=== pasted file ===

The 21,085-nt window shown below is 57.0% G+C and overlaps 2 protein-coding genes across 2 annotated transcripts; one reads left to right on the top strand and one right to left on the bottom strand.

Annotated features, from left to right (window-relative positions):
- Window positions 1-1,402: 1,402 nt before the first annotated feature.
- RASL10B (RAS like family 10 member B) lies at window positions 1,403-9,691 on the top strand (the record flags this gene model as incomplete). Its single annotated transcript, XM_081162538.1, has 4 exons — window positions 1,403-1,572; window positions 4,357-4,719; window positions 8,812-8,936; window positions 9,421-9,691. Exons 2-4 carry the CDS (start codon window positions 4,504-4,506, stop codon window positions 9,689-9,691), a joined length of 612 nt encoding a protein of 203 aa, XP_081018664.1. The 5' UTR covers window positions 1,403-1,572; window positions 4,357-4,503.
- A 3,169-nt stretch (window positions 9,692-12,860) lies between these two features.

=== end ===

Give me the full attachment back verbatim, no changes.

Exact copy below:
The 21,085-nt window shown below is 57.0% G+C and overlaps 2 protein-coding genes across 2 annotated transcripts; one reads left to right on the top strand and one right to left on the bottom strand.

Annotated features, from left to right (window-relative positions):
- Window positions 1-1,402: 1,402 nt before the first annotated feature.
- RASL10B (RAS like family 10 member B) lies at window positions 1,403-9,691 on the top strand (the record flags this gene model as incomplete). Its single annotated transcript, XM_081162538.1, has 4 exons — window positions 1,403-1,572; window positions 4,357-4,719; window positions 8,812-8,936; window positions 9,421-9,691. Exons 2-4 carry the CDS (start codon window positions 4,504-4,506, stop codon window positions 9,689-9,691), a joined length of 612 nt encoding a protein of 203 aa, XP_081018664.1. The 5' UTR covers window positions 1,403-1,572; window positions 4,357-4,503.
- A 3,169-nt stretch (window positions 9,692-12,860) lies between these two features.